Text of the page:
What type of Chinese porcelain figurines or statues do we find mostly in Chinese culture?
There are two basic groups, one is for the living, the other for the dead. The former was found since old times on altars, etc., while most of the purely decorative items were made in more recent times. The latter are figures used in burials since ancient times.
Overall, the Chinese porcelain figurines remaining today indicate that these found only limited use in ancient China. Purely
decorative items are relatively rare and more recent. Most of these can be categorized
Produce and other real-life items
Longquan Buddha figure
(courtesy Xiangtai Coll., Jiayi)
Shiwan and Dehua kilns are especially noted for their long history in producing figurines.
Old Shiwan Lion
Only in the first decades of the 20th century the production of porcelain figurines other than those from the two kilns above did increase considerably. Many of the older ones seen today were made at Jingdezhen during that period in the first half of the 20th century. The other are either vintage or newer products from the second half.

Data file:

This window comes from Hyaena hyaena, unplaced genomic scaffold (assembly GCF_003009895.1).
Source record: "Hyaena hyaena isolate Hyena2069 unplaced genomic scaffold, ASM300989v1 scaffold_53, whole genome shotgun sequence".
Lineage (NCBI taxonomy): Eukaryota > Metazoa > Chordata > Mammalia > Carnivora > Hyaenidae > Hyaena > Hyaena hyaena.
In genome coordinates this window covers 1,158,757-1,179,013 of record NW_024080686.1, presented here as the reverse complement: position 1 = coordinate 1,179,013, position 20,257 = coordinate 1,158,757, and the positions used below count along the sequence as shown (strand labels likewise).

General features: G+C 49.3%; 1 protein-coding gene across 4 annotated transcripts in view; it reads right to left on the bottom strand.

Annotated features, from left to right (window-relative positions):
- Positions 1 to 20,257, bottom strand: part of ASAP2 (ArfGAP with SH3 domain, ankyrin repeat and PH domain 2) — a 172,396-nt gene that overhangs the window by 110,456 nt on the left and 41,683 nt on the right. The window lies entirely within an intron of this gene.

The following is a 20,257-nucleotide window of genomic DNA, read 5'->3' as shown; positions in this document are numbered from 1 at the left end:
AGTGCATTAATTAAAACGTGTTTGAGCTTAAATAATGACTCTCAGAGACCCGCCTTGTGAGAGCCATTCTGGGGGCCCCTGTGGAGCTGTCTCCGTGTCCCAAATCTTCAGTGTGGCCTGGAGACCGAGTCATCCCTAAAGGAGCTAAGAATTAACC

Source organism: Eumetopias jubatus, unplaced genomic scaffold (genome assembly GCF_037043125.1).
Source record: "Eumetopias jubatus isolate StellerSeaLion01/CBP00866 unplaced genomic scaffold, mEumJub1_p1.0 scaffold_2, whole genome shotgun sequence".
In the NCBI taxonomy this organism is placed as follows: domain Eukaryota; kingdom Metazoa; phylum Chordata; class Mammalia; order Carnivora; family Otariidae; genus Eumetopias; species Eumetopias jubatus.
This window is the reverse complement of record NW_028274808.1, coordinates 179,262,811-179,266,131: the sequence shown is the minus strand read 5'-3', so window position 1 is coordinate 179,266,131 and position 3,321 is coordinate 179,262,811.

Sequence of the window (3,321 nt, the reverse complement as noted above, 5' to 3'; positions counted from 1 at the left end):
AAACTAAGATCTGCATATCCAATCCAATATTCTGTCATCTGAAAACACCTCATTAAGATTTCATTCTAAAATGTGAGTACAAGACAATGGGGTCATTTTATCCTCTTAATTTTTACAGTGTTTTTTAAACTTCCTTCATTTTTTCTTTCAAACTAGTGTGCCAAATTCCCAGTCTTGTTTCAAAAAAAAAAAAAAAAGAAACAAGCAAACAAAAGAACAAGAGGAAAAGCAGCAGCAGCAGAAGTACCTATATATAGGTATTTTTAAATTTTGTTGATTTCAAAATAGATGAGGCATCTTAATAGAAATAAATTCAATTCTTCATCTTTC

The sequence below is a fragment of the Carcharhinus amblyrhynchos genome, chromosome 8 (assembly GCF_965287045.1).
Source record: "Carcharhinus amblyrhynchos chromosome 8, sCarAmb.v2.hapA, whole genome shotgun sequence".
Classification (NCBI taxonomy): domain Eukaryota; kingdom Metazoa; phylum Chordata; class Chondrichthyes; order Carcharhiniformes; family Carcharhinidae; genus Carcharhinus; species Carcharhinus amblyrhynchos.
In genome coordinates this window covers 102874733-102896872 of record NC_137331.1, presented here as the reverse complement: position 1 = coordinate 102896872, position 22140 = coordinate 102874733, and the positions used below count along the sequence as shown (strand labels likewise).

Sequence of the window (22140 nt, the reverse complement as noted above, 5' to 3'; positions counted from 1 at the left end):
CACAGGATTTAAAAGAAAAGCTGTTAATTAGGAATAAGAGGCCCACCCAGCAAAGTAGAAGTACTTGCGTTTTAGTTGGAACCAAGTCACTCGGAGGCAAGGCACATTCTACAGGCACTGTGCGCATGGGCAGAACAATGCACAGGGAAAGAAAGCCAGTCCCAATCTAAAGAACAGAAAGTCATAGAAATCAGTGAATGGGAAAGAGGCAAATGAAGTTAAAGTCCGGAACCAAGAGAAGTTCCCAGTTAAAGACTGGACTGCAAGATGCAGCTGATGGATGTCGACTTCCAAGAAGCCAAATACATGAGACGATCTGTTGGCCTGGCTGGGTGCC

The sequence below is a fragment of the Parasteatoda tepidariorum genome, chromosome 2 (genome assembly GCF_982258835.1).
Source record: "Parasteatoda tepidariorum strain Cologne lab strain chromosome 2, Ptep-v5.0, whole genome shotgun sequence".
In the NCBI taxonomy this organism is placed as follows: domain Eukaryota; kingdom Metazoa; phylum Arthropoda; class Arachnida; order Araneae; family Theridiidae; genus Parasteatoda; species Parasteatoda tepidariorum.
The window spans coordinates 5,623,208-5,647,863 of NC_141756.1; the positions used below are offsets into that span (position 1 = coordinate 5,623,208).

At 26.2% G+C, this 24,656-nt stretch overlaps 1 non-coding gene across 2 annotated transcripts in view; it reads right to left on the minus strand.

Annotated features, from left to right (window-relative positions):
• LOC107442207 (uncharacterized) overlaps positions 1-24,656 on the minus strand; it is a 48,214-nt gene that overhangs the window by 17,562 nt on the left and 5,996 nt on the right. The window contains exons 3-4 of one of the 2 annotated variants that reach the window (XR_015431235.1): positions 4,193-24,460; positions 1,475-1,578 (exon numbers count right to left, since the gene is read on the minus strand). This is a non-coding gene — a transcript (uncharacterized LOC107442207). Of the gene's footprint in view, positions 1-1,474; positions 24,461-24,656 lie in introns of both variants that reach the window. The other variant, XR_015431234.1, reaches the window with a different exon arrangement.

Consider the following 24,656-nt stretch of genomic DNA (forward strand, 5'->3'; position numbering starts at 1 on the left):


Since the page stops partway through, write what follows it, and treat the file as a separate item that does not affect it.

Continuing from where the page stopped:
There were work shops specialized in human figurines (incl. deities, Buddhas), while others are known to have mainly produced birds and animals only.
Foo Dogs aka Lion Dogs are western terms. In Chinese they are all called just lions. Usually they come in pairs, the male has its foot on a ball, the female on a cub.
Like many other figurines they are more frequent in the 20th century. Some may have been earlier, but the majority of figurines was produced in the 20th century. They are still being made as they are auspicious animals.
Large lions are frequently found to the left and right of gates and entrances, either as stone carvings or glazed ceramics. They are considered guardians warding off evil, in Chinese culture.